It has been enlightening to read what has been happening around the world — and then to write about it! One story that has been very much on my mind is about the church planting team in Papua New Guinea. The Chens and the Busers planted the church among the Biem people group. That was not that long ago. That Church decided last May that they wanted to reach their own people group on another neighboring island, the island of Kadowar. That planned trip to begin evangelizing never took place — and now it won’t, at least not on that island. Here is what Brandon Buser reported about the island.
The Kadowar Volcano
Kadowar is one of the four islands in our language group and has a population of 500-600. This is the island that we pass each time we travel to and from [our ministry location]. Kadowar has been covered in dense vegetation for decades now and does not have a sulfur cone, crater, or many of the typical signs of an active volcano.
On Friday, Jan 5th, smoke started pouring out of an opening on the southeastern side. This was only God’s grace as the bulk of the population resides on the northwestern side. This smoke was seen by a village on the mainland and they sent two boats to help the islanders. Biem also sent a boat over to help out. These three rigs, along with numerous canoes, began the work of shifting the entire population over to the island of Ruprup 6 miles away. We were told that by the end of the day the entire population was moved over to Ruprup, and the timing could not have been better as later that night, near midnight, the mountain erupted violently.
On Saturday, Jan 6th, my coworker Thomas Depner, Greg Kibai (the Biem chief), and I jumped on our boat to make the trip to Kadowar and [our ministry location]. Despite bad visibility, we could see the smoke and ash of Kadowar from 40 miles away. At about the 15-mile mark we began feeling ash falling on us. We boated up to within a few hundred feet and started witnessing just how violent things had become. After a few minutes we circled the island to the side where the village was (see diagram of our track below…green show high speeds, purple is slow) to see if any inhabitants were there, but there were only a couple abandoned canoes left on the rocky shore.
We then doubled back and intended to head on to [our ministry location] when the volcano came uncorked. A huge pillar of smoke rocketed hundreds of feet into the air and large boulders started falling straight into the ocean…we exited the area in a hurry (see the fluorescent green streak on the track line). At a safe distance we stopped and kept documenting the event. Shortly after we ran into one of the mainland boats that was returning home from Ruprup and they relayed the evacuation details to us. From there we continued on to[our ministry location].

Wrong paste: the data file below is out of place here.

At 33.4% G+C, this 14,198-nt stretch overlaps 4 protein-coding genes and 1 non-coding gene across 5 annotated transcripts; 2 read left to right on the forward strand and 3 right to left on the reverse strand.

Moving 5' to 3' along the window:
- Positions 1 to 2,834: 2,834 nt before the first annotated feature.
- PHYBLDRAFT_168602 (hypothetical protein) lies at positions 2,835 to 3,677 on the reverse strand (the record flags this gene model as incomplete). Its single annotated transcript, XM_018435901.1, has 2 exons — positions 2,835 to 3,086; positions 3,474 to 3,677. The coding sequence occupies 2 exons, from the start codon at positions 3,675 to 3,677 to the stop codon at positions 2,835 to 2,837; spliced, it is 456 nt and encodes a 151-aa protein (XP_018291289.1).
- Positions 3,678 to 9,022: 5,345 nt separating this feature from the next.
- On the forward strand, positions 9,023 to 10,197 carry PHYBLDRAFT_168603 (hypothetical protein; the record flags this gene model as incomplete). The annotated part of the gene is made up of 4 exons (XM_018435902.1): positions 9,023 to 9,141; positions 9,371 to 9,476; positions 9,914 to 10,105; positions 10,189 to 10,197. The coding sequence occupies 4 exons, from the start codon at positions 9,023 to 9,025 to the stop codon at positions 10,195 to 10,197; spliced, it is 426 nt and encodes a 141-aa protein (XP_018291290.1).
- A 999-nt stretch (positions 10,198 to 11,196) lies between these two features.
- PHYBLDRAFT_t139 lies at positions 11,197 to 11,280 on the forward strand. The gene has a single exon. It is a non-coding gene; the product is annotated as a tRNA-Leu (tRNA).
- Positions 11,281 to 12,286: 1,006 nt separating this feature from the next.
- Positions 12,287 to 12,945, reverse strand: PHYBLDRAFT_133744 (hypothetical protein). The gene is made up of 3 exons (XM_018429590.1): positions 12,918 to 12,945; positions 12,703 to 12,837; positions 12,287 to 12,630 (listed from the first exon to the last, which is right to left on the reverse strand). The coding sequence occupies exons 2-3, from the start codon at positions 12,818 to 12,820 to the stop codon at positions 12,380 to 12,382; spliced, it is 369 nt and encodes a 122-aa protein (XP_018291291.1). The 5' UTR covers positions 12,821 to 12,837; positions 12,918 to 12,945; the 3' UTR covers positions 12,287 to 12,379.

On Monday, Jan 8th, we left Biem for the return to town on the mainland. We stopped off of Kadowar again and documented the continuous erupting of the volcano, but this time it seemed to have found two new outlets from which it was erupting. We circled around to assess the village again and see what structures were still standing…ash covered everything that we could see (though the eruptions are more on the opposite side of the island, the strong seasonal winds are blowing the ash and debris directly over the village location). We continued on trying to cross underneath the ash cloud to clearer seas on the other side…that was a mistake as we got covered by wet falling ash.
The current status of Kadowar is that it’s completely uninhabitable, with no word yet as to the future of the Kadowar islanders and where they will reside. The island continues to erupt and the magnitude just seems to be increasing. What does all this mean for Biem? Well, we don’t know. One thing that is interesting is that in the last year both of the islands neighboring Biem on either side (Manam and Kadowar) have erupted. We’re not sure if that venting is going to benefit or endanger Biem, but there are discussions at the government level of evacuating the islands due to increasing fault activity. One thing we are certain of though is that these things are in the hands of our good God. Thanks for your continued prayers for the islands and the folks that call these places their homes.